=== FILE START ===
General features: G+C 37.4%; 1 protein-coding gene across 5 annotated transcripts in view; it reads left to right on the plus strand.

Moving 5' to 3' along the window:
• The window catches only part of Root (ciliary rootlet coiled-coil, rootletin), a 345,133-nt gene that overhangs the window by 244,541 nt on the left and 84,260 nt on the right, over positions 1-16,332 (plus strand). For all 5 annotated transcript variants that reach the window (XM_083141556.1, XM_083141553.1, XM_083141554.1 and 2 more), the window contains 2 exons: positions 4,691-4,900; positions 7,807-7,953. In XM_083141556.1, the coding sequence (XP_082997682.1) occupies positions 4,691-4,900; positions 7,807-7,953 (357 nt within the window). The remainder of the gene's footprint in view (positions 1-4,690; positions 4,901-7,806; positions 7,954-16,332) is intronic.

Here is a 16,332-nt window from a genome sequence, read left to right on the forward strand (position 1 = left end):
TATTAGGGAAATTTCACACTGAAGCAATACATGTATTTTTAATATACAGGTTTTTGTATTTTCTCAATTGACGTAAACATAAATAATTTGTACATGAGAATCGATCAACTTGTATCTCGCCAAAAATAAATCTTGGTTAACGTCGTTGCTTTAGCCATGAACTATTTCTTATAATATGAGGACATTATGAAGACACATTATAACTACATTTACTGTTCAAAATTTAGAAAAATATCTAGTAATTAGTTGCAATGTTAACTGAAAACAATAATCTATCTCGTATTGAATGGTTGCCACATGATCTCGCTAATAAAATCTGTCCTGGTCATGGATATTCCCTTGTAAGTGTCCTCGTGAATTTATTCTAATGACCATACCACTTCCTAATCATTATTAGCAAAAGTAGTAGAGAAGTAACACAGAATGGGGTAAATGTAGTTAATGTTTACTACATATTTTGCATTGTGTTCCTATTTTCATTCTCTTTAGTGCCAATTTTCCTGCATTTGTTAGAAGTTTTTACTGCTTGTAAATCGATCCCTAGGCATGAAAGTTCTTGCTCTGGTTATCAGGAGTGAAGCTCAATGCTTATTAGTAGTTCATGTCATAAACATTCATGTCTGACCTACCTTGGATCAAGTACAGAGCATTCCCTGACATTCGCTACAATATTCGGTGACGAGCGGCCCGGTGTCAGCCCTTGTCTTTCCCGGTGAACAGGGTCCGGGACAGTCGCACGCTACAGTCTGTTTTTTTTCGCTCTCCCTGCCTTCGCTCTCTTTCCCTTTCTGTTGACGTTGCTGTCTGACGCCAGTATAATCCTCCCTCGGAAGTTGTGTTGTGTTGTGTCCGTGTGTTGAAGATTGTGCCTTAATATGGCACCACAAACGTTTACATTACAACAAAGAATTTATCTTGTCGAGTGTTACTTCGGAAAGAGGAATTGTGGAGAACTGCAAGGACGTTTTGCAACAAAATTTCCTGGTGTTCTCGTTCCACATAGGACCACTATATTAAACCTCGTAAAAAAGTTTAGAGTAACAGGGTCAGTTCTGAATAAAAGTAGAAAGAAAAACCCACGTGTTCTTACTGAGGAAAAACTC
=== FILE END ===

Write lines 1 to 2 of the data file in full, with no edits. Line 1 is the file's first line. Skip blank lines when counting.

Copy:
General features: G+C 37.4%; 1 protein-coding gene across 5 annotated transcripts in view; it reads left to right on the plus strand.

Moving 5' to 3' along the window: